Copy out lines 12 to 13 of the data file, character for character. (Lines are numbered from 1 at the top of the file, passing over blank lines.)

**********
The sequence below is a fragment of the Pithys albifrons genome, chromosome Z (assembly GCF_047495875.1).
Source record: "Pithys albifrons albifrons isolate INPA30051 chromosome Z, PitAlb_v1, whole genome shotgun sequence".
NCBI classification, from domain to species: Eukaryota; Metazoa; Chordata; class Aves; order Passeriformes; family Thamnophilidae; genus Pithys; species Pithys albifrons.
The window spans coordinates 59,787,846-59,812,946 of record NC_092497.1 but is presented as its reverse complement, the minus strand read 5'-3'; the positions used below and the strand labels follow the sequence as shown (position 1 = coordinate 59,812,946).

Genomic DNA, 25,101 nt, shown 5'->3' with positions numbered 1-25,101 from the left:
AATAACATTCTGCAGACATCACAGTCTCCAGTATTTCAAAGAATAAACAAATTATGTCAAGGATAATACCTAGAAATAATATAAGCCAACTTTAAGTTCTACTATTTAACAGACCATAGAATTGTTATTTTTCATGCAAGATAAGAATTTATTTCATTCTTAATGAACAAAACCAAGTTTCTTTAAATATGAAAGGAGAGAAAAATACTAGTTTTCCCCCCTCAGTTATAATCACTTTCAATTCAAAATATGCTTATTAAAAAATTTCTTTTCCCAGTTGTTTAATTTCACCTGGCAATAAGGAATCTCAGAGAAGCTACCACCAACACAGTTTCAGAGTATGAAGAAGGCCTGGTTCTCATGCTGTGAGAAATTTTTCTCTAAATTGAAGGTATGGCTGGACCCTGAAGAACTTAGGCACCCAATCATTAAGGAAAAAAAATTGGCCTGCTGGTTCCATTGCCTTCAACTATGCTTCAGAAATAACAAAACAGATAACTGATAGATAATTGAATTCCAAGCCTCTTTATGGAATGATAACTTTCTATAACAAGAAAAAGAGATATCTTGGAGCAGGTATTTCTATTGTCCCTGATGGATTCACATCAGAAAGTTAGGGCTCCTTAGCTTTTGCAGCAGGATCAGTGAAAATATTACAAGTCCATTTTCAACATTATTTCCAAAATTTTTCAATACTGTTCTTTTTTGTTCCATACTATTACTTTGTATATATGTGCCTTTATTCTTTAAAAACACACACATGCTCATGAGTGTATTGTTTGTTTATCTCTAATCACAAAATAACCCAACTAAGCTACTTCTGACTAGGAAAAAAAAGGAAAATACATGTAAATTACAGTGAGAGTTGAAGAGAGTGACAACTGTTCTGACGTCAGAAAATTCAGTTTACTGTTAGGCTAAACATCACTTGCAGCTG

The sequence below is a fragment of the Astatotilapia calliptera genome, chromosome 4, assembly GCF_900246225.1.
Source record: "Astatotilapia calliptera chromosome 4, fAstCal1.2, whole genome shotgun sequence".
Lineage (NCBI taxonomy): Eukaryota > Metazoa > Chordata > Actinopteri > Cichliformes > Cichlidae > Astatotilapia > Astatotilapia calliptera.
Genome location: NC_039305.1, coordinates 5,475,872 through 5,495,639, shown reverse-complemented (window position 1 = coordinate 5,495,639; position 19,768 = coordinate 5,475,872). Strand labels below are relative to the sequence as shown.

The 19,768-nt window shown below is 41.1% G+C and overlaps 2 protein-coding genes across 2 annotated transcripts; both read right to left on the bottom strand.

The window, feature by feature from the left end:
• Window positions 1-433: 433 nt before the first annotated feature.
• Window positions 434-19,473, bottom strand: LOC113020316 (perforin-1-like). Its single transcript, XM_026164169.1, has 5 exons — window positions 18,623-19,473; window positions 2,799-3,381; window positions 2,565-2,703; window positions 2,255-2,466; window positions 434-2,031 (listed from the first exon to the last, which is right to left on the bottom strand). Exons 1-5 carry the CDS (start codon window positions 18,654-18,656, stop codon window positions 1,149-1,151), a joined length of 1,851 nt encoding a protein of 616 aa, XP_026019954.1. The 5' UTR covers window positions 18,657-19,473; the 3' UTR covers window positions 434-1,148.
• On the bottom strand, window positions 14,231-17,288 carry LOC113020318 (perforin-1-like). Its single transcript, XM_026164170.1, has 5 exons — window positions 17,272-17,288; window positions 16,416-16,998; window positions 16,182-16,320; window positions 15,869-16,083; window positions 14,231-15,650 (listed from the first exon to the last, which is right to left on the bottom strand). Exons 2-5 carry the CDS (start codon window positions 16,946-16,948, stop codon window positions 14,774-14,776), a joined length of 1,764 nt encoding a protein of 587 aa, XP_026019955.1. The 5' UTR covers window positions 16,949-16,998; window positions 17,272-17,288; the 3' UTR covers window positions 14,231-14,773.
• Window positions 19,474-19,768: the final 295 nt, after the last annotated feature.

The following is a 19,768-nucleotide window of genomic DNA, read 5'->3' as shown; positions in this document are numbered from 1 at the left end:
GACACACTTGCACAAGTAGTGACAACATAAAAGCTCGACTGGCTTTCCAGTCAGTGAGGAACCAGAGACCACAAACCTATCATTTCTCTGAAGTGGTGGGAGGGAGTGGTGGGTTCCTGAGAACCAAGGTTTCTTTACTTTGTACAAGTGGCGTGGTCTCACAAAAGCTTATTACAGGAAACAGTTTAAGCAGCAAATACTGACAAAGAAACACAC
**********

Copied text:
The window, feature by feature from the left end:
• Window positions 1-433: 433 nt before the first annotated feature.